The story covers a lot of life’s trials and tribulations. The movie has more focus on the trials and tribulations of retiree’s than even the book, with the extra young romance thrown in (to keep the young people watching I guess). Overall, both leave me with a hopeful feeling that it’s never too late to find a life that is fulfilling and exciting. The people who came to The Best Exotic Marigold Hotel came for various reasons, but they all found a measure of peace and fulfillment and a family that they created for themselves. It resonates with me as I am preparing to watch my kids graduate high school over the next couple of years and then figure out what I do next. It’s comforting to see people older than me finding a new life and new purpose, even if those people are fictional.

As an aside, I also enjoyed The Second Best Exotic Marigold Hotel, the movie sequel that I hadn’t yet watched until last week.

So, read The Best Exotic Marigold Hotel and watch the movie again, watch the sequel to the movie if you haven’t. I recommend all of them. I would definitely read more books by Deborah Moggach, Marigold Hotel was an engrossing read that passed very quickly, and I would guess her other books would be as well-written as this was. 


Wednesday, April 18, 2018

Nextflix's Lost in Space 2018

I finished the new Lost in Space on Netflix. I will try to keep my thoughts spoiler free. First, yes you should watch it. It was fantastic! We had been watching the original Lost in Space from the 1960s and had decided it was basically Gilligan’s Island in Space. The new one is definitely more than that. It did a much better job of bringing the core cast together in a way that made sense.

As would be expected from a more recently made, high-budget reboot, there is a lot more substance in the new version. I was happier with this reboot than the Anne of Green Gables one. There is more focus on bigger questions and implications of space colonization than the original series. Like the original series, it's mostly about family. 

But, the thing I like best about this version is Parker Posey as Dr. Smith. I have always loved her, and she is at her best in this show. I overall like the casting, but Parker Posey’s casting is especially inspired. I even like the kids. And the robot is a much snazzier design than the original.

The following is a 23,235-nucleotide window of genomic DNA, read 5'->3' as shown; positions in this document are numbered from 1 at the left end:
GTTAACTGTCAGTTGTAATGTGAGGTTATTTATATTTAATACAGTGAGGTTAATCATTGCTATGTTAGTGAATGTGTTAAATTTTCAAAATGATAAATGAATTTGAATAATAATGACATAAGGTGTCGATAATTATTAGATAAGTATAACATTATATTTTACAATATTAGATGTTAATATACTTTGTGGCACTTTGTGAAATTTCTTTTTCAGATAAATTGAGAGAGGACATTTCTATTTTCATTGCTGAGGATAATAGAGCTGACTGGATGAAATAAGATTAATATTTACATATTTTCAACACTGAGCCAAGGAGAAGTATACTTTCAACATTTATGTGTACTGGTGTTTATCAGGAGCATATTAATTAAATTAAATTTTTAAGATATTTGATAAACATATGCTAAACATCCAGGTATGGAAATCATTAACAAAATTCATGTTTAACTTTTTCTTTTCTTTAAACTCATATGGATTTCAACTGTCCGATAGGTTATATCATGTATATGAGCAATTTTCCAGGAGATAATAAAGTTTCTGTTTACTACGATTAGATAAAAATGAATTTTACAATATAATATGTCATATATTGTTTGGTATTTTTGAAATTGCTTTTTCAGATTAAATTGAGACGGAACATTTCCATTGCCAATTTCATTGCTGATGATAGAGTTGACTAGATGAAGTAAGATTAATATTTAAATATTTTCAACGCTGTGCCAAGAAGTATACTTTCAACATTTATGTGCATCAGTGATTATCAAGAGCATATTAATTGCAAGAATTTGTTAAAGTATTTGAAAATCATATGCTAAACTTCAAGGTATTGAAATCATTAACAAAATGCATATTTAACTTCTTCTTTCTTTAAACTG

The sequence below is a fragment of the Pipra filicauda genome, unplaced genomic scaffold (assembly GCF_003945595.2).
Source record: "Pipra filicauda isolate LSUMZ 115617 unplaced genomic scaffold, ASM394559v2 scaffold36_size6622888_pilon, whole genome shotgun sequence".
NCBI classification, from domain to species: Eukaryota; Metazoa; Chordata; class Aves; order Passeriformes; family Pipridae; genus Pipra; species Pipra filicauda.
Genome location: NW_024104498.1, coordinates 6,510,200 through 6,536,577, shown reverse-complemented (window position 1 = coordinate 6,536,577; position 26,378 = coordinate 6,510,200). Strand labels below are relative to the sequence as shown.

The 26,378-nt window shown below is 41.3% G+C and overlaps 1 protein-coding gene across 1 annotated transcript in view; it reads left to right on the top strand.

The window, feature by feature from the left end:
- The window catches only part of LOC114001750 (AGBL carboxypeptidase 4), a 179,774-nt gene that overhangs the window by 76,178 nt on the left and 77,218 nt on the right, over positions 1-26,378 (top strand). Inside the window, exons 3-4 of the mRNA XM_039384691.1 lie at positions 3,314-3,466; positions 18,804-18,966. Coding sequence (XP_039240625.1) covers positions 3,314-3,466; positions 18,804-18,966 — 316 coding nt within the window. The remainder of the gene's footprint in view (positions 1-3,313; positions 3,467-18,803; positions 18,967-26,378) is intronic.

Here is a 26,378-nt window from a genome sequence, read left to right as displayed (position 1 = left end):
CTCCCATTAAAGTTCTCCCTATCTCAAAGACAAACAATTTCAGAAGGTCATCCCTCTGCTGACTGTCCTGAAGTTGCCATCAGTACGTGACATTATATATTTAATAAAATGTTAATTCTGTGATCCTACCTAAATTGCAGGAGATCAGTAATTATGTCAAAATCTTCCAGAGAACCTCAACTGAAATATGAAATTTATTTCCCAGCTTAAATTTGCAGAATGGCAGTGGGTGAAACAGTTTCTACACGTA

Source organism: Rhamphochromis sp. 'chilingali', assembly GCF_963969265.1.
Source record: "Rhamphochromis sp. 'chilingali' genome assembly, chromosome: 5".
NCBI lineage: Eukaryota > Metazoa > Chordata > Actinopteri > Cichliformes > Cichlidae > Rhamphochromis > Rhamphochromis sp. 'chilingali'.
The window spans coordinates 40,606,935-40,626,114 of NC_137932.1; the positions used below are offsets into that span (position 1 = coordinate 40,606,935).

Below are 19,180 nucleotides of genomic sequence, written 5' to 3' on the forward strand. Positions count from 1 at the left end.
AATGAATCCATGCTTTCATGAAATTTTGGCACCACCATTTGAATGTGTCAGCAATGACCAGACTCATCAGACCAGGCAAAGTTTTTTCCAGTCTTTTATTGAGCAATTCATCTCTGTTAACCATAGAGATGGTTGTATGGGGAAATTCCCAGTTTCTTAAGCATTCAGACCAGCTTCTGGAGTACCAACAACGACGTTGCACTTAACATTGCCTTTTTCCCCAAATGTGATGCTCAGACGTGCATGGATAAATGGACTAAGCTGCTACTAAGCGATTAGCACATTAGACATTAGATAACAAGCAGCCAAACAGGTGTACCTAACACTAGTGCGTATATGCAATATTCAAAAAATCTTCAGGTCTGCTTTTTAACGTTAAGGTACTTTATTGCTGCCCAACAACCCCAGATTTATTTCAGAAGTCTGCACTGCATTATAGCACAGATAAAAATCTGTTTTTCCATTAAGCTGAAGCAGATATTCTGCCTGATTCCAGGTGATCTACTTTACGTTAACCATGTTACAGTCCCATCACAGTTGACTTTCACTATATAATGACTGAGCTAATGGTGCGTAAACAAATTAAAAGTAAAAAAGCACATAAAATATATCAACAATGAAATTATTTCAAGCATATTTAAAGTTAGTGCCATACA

It has a more serious tone than the original, but there is still humor to be found. The special effects are believable and the overall look is very cool. There are a lot of nods to the original series. The original had a pet monkey named Debby, and there is a Debby in the new version too, but I’m not going to spoil it for you.

All in all, I really enjoyed the first season and I hope there will be more! This version keeps the spirit of the original and improves upon it. It’s the best kind of reboot we could hope for. Danger, Will Robinson!

Monday, April 16, 2018

2018 Reading Challenges and What I'm reading this month

This year I decided to do at least one reading challenge to help me hit my reading goal and maybe push me into reading books that I normally wouldn’t. So, I decided to do the Pop Sugar 2018 Challenge and the 2018 Read Harder Challenge by Book Riot.

So, here’s what I’m reading for the month of April:

A Book made into a movie you’ve already seen: Best Exotic Marigold Hotel by Deborah Moggach

A book involving a heist: The Lies of Locke Lamora by Scott Lynch

A book that involves a bookstore or library: Mr. Penumbra’s 24-Hour Bookstore by Robin Sloan

A Novel based on a real person: The Woman on the Orient Express by Lindsay Jayne Ashford

A Book published posthumously: Long Fatal Love Chase by Louisa May Alcott

The book made into a movie one was a little difficult, I usually purposely read the book before I see the movie if I know there is a book. Although I could have also used Breakfast at Tiffany’s for this, that book has been on my TBR list for years.

Mr. Penumbra’s 24-Hour Bookstore is the April group read for the Pop Sugar Challenge; it was the first book I read for April. I enjoyed it! It had been on my radar for awhile also, and I’m glad I finally read it. It was my first book by Sloan, and I am interested in reading more by him.

So far I have read 11/50 for the Pop Sugar Challenge and 7/24 for the Read Harder Challenge. I have read 21/80 books so far this year for my Goodreads Challenge. 

If you want to chat about any of these books, feel free to post here or follow me on Goodreads

Friday, April 13, 2018

Favorite Standalone Books of 2017

Here are my favorite stand-alone books of 2017. This list will probably be shorter. Apparently, I read a lot of series.

The first book that I loved was The Princess Diarist. I listened to the audiobook in February. It was emotionally rough for me. It was soon after Carrie Fisher passed away and her death had hit me very hard, much harder than celebrity death usually does. So hearing this book in her voice was emotional. But it was a good book. This one talked a lot about the filming of the first Star Wars movie, and included excerpts from the diary she kept at that time. The parts that Carrie read were very good, she has a great conversational style, which isn’t always a given for an author reading their work. She talked a lot about her legacy as Leia, which was heartbreaking so soon after her death. I would highly recommend this book to Star Wars fans, and Carrie Fisher fans.